7 Best Foods in RD

VIf you can’t remember the last time you went number two and your usual morning cup of coffee isn’t going well, maybe it’s time to call on some powers. But before you jump into any drastic measures, this registered dietitian says that eating more of certain foods can actually be your saving grace.

Of course, when you’re feeling so good, the last thing you want to do is eat more chunks. However, according to Roxana Ehsani, MS, RD, CSSD, LDN, a Miami-based registered dietitian nutritionist and National Media Representative for the Academy of Nutrition and Dietetics, it may be just what you need to get things flowing in the right direction.

Ehsani shares with Well+Good the best foods to help her speed when she doesn’t have regular bathroom appointments (and she avoids anything). In addition, he shares three key steps to prevent constipation in the first place with a few simple lifestyle changes. So what if we all get on the right track? the mistakeI mean track?

The 7 Best Foods to Make You Poop, According to a Registered Dietitian

When rush hour feels as packed as the 405 freeway in Los Angeles, registered dietitian Roxana Ehsani relies on a few foods to keep things moving, and all of those foods are high in fiber.

Of course, we know that fiber is one of the key nutrients for good digestion. Before you run to the grocery store to grab all 11 of these vegetables, Ehsani adds, there’s one more thing you should prioritize consuming in tandem: water. “A high-fiber diet will definitely help you, but you also need to make sure you’re drinking enough fluids, and if you’re increasing your fiber grams, make sure you’re increasing your fluids that day as well.” he says. This is a fairly common mistake that occurs when eating more fiber. (Not to mention that dehydration can be one of the many sneaky culprits behind constipation.)

In short, when adding more fiber to your diet, you’ll want to increase your water intake to aid in proper absorption of nutrients to allow the fiber to travel more evenly through the body. Good luck, bro!

So, what are Ehsani’s high-fiber foods that help with bowel movements? Here are a few:

1. Chia seeds

“Chia seeds are rich in dietary fiber, protein and omega-3 fats, making them a great snack to sprinkle on your plate. The dietary fiber they contain helps keep your digestive tract moving, and foods rich in omega-3s can also help ease constipation and keep things moving,” says Ehsani.

2. Dried fruits

Ehsani likes the doubling potential of dried fruits like dates, prunes and raisins. She explains that these nutritious foods are packed with dietary fiber *and* essential vitamins and minerals.

3. Herbal tea

According to Ehsani, sipping a cup of mint or ginger tea can also help ease the discomfort of constipation. These soothing drinks can help reduce symptoms like nausea, indigestion, and even help loosen and move things along the digestive tract.

4. Caffeinated drinks

It’s no coincidence that you always go to the bathroom. “Caffeinated beverages like coffee can activate your colon and bowel muscles to contract, pushing contents up into your rectum,” says Ehsani. So, don’t stop drinking your favorite beer. (As if we could ever imagine such a thing.)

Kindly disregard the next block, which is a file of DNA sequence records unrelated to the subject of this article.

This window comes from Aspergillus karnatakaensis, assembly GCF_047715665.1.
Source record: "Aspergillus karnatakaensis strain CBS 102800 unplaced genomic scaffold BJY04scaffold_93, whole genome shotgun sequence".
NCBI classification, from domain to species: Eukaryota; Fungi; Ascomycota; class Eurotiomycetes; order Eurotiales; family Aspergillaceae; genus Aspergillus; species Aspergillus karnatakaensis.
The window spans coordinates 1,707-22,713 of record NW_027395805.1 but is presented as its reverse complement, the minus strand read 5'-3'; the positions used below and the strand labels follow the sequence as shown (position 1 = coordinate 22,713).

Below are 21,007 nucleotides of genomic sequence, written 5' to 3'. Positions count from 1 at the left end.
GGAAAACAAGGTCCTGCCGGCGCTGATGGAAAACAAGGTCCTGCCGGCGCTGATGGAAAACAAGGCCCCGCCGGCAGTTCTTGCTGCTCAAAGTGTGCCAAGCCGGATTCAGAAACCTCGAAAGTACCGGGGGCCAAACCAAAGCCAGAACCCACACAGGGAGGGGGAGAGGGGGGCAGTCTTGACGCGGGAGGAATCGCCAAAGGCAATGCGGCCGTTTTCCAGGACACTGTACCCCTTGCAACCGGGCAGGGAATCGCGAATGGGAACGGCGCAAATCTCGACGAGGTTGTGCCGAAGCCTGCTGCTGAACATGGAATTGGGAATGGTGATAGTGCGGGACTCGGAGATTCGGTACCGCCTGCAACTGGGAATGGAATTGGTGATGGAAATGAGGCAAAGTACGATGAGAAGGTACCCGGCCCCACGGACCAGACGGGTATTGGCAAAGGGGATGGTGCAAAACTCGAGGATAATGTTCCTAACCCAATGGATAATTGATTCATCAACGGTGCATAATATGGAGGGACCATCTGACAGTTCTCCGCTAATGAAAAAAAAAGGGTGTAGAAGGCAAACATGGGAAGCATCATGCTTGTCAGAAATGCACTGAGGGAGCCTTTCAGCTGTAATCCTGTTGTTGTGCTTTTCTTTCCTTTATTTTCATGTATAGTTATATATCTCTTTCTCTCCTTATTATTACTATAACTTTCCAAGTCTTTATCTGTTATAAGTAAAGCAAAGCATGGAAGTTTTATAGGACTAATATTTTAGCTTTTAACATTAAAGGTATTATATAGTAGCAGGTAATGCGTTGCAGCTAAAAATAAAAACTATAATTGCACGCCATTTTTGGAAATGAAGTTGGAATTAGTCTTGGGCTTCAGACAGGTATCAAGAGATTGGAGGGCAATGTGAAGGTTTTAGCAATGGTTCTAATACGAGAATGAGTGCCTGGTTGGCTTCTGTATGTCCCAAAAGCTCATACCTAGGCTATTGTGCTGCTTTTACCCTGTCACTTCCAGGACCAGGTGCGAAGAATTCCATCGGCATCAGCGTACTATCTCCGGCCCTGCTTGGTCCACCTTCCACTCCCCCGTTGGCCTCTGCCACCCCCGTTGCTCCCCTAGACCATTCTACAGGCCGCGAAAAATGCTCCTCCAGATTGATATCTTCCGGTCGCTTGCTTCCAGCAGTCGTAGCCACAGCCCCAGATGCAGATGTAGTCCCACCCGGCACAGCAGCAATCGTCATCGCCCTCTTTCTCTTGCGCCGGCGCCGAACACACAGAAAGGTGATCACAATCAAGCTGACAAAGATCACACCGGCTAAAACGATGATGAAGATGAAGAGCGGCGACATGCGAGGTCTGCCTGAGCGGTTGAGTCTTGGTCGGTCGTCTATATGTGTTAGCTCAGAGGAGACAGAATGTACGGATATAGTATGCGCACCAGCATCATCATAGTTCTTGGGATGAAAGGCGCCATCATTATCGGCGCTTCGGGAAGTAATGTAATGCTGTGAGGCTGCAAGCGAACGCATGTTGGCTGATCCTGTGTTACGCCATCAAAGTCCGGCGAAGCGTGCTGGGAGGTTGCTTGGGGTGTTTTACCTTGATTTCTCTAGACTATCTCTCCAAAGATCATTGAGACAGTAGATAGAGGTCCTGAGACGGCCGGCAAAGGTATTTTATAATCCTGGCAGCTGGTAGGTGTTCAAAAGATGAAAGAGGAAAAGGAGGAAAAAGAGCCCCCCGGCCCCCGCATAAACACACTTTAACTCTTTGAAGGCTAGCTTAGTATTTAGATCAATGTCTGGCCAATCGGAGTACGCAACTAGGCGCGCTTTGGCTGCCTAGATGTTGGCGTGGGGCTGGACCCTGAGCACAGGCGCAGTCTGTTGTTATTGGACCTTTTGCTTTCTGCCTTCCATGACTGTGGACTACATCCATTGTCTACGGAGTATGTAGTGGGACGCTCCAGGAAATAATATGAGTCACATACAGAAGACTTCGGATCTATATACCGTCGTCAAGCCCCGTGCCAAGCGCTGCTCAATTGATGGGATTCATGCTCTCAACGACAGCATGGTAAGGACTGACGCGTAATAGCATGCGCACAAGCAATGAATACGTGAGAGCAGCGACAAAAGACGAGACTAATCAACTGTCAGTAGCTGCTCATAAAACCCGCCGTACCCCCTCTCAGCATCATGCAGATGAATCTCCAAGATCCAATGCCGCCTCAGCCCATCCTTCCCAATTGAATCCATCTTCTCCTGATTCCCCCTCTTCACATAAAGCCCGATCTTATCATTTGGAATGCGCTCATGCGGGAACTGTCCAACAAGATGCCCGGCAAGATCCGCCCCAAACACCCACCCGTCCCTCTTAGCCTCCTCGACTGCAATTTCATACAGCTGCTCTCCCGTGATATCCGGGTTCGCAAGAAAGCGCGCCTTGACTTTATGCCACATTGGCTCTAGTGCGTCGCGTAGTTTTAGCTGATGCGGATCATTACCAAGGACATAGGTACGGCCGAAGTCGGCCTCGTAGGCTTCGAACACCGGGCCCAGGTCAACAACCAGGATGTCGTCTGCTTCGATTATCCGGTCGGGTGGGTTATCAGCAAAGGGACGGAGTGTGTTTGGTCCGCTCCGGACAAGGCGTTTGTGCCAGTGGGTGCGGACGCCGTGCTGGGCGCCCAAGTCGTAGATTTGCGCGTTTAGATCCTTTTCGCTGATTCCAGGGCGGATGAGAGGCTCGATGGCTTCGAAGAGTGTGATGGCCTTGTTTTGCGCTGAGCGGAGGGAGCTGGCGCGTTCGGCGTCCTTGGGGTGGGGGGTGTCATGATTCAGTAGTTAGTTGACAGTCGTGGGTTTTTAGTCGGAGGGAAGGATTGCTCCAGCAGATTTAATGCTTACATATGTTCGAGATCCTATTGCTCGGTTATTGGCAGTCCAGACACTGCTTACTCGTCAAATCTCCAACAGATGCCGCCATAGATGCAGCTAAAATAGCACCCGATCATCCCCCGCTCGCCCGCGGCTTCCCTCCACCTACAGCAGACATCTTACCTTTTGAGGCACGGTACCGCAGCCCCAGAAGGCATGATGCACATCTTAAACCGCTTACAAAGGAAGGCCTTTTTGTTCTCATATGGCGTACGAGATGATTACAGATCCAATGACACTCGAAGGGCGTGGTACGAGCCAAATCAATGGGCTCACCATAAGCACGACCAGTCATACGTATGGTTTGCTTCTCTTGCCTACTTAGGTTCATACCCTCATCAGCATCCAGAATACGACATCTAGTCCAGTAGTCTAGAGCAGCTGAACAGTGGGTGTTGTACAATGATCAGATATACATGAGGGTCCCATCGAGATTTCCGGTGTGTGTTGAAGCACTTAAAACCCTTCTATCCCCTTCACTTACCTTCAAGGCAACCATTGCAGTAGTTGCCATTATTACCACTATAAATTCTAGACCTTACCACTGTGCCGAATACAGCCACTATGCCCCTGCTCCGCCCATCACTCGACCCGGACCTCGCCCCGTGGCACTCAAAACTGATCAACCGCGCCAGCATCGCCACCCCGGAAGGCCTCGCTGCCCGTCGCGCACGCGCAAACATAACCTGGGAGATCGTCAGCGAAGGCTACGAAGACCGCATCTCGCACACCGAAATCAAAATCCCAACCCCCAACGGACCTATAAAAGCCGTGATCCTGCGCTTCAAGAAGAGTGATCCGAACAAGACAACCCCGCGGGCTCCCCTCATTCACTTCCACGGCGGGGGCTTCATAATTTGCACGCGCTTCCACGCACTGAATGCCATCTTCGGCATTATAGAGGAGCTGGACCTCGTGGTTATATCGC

5. Fruits

“Fruit is one of the highest fiber fruits, so what type of fruit you eat can help you reach your daily fiber intake and even help with bowel movements,” she says. Not to mention, they taste like a little bit slightly better than plum, IMO.

6. Vegetables

“Beans and lentils are high in dietary fiber and are excellent plant-based sources of protein. Instead of eating meat or poultry at every meal, eat lentils and beans a few times a week; You may notice that your bowels start to move more smoothly, which helps prevent constipation,” says Ehsani.

7. Dan

When it comes to grains, Ehsani says oatmeal, brown rice, whole wheat bread, and sprouted grains are her best choices. He says they have significantly more dietary fiber (and protein) than their refined white counterparts.

According to RD, what foods should be avoided in case of constipation

When you’re all geared up and you just can’t go, you want to eat the exact opposite of what you would eat when you can’t go, say, diarrhea. Go figure. According to Ehsani, white bread, white rice, pasta and sugar-laden grains are literally off the table. Why? Because they *don’t* have much, if any, dietary fiber, they don’t help when you need to move things through (and out of) the stats in your digestive tract.

3 simple lifestyle changes to prevent constipation from ruining your day forever

Maintain a consistent meal schedule. “If you’re more prone to constipation, I always recommend that people eat on a schedule to keep their digestive tract on track. “Just eating at the same time every day helps your digestive tract know when to expect food and helps keep things on track,” says Ehsani.

Make sure you are eating enough. “Sometimes, poop is enough and you need more food!” he says. Ehsani notes that some of his patients experience constipation if they don’t meet the recommended calorie and nutrient intake on a regular basis. She recommends meeting with a registered dietitian to determine an appropriate meal plan to meet your individual needs.

In motion. “Being active can also help with constipation. “Getting up, walking, or jumping to warm up your body and get your blood flowing can also help get things moving,” says Ehsani. TYSM, gravity.

Au revoir, constipation:

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